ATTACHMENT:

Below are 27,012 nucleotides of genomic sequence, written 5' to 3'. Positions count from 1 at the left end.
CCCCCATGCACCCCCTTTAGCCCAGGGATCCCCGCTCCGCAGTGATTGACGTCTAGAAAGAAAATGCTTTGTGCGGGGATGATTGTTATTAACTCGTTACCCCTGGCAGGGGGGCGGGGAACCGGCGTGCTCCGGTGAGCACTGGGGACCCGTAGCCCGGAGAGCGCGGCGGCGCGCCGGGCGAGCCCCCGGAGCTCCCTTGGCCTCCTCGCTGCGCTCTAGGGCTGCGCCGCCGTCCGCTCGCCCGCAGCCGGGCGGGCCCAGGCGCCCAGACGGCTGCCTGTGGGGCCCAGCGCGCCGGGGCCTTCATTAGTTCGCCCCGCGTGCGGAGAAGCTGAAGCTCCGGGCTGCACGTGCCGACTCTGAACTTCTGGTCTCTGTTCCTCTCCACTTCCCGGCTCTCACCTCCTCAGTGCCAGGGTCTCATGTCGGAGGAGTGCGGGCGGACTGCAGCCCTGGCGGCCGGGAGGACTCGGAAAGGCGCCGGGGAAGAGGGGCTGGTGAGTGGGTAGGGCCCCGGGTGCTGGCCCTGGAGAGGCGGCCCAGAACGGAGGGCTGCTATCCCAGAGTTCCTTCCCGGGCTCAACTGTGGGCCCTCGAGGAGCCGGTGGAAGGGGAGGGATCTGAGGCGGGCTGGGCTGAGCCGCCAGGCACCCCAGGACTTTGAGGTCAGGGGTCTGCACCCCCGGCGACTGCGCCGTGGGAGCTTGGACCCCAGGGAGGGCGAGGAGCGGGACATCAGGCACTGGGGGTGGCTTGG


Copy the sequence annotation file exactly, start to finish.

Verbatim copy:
Below are 27,012 nucleotides of genomic sequence, written 5' to 3'. Positions count from 1 at the left end.
CCCCCATGCACCCCCTTTAGCCCAGGGATCCCCGCTCCGCAGTGATTGACGTCTAGAAAGAAAATGCTTTGTGCGGGGATGATTGTTATTAACTCGTTACCCCTGGCAGGGGGGCGGGGAACCGGCGTGCTCCGGTGAGCACTGGGGACCCGTAGCCCGGAGAGCGCGGCGGCGCGCCGGGCGAGCCCCCGGAGCTCCCTTGGCCTCCTCGCTGCGCTCTAGGGCTGCGCCGCCGTCCGCTCGCCCGCAGCCGGGCGGGCCCAGGCGCCCAGACGGCTGCCTGTGGGGCCCAGCGCGCCGGGGCCTTCATTAGTTCGCCCCGCGTGCGGAGAAGCTGAAGCTCCGGGCTGCACGTGCCGACTCTGAACTTCTGGTCTCTGTTCCTCTCCACTTCCCGGCTCTCACCTCCTCAGTGCCAGGGTCTCATGTCGGAGGAGTGCGGGCGGACTGCAGCCCTGGCGGCCGGGAGGACTCGGAAAGGCGCCGGGGAAGAGGGGCTGGTGAGTGGGTAGGGCCCCGGGTGCTGGCCCTGGAGAGGCGGCCCAGAACGGAGGGCTGCTATCCCAGAGTTCCTTCCCGGGCTCAACTGTGGGCCCTCGAGGAGCCGGTGGAAGGGGAGGGATCTGAGGCGGGCTGGGCTGAGCCGCCAGGCACCCCAGGACTTTGAGGTCAGGGGTCTGCACCCCCGGCGACTGCGCCGTGGGAGCTTGGACCCCAGGGAGGGCGAGGAGCGGGACATCAGGCACTGGGGGTGGCTTGG